Posted: Saturday, November 13, 2021. 8:28 pm CST.
By Aaron Humes: Belize has long been open to those migrating and seeking to settle here as refugees from other countries.
But according to the United Nations High Commission on Refugees (UNHCR), the process to regularize their status here remains slow-moving, even as the crises around us intensify.
Two years after their last training meeting with the press in Belize on guidelines for reporting on immigration stories, a small follow-up was held today in which the latest statistics were shared.
Belize presently hosts up to 2,500 persons seeking asylum, mainly from El Salvador, Honduras, Guatemala and Nicaragua.
Of these, about 600 have effectively been approved for asylum from gang violence, socio-political crisis and other vulnerability issues such as being lesbian, gay, bisexual or transgender (LGBT).
However, it was revealed that just 20 so far this year have been assured of refugee status, with a bottleneck at the Refugees Department, part of the Ministry of Immigration and Nationality, apparently to blame.
We understand that there is one person conducting interviews and background checks into persons seeking asylum and refugee status, despite the policy of the Department of Immigration having changed in January to allow late applications for asylum and refugee status (the Refugees Act officially establishes a 14-day period, but many are not aware of this on their arrival here).
UNHCR says a majority of these individuals live in the Cayo, Toledo and Belize Districts, with a few even moving to Ambergris Caye.
The Belize office, a sub-office of the regional office located in Panama, does its best to register and provide services and training, including but not limited to English as a Second Language (ESL) classes, counseling, and training to open small businesses and legal services.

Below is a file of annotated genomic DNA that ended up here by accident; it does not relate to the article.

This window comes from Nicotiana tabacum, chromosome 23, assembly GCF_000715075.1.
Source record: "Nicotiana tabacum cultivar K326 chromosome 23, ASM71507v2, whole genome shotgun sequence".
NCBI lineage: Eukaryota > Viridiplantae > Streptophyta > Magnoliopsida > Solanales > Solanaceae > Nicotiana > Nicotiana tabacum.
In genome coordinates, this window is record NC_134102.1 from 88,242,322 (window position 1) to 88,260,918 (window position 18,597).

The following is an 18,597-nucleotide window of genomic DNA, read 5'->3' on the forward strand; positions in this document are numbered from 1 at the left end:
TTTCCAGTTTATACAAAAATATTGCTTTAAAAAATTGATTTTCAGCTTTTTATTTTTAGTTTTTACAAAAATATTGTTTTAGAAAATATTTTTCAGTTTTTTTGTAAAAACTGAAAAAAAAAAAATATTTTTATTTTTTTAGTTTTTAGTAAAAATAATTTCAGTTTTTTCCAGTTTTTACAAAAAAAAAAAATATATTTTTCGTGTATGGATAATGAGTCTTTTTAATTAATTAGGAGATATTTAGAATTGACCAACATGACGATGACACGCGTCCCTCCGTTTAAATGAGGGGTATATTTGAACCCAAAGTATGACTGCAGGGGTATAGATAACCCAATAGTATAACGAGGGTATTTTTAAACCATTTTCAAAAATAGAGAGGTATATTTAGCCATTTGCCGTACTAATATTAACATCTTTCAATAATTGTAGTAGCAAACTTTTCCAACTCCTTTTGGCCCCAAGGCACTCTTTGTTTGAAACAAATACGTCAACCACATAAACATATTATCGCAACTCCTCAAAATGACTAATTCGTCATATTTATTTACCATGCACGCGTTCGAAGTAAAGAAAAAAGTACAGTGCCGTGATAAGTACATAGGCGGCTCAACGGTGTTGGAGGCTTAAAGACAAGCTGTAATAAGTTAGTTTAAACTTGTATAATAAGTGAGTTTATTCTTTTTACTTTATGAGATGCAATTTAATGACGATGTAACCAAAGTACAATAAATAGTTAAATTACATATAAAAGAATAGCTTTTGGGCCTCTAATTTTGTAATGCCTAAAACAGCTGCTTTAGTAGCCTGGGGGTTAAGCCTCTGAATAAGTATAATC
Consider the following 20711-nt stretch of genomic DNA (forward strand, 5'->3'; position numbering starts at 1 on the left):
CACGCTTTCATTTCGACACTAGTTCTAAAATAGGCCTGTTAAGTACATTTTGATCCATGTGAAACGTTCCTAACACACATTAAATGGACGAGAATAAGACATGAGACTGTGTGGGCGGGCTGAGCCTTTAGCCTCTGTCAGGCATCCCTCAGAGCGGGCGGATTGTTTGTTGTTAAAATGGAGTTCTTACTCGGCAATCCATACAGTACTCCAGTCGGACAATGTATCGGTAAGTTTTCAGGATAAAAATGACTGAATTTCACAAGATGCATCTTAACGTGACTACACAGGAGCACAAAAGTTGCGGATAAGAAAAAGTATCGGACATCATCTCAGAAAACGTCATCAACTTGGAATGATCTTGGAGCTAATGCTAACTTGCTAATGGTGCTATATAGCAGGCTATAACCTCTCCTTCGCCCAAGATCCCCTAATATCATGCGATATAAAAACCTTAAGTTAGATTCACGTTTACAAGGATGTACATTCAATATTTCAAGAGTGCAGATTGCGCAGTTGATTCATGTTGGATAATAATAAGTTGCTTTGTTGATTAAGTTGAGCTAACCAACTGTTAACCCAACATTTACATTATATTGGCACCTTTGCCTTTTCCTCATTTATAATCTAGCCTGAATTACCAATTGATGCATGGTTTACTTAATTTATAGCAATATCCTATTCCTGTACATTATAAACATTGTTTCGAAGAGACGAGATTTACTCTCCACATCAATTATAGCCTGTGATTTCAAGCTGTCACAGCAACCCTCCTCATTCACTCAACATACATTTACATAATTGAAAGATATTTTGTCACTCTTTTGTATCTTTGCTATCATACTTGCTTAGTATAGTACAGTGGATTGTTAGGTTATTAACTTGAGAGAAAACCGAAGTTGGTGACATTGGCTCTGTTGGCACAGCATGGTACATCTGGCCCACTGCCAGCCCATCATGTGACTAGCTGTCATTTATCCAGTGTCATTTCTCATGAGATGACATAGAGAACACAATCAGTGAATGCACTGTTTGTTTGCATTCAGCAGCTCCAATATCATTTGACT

UNHCR Senior Public Information Assistant Aida Escobar explained that the difference between an asylum seeker and potential refugee and a regular migrant is that while the latter can always go back home at any time, the former is under threat if they do.
One example is a mother who witnessed her uncle being murdered by a gang right after speaking to him, then being threatened by the gang that she would be killed if she talked. She fled in the night as many do and arrived here in Belize. Some have even less time than that and often leave family members and in some cases children and spouses behind.
But according to Escobar, refugees share the same wishes and hopes and dreams as the rest of us: a permanent place to stay and make something of their lives without living in fear.
To tell their stories, she said, journalists must be sensitive to whether their subject can be unnecessarily exposed and to heal the occasional xenophobia expressed by those who think refugees will take away jobs from Belizeans, or encourage crime, or otherwise change the fabric of our society.
Worldwide there are 26.6 million officially classed refugees of which 20.8 million are under the purview of the refugee agency.
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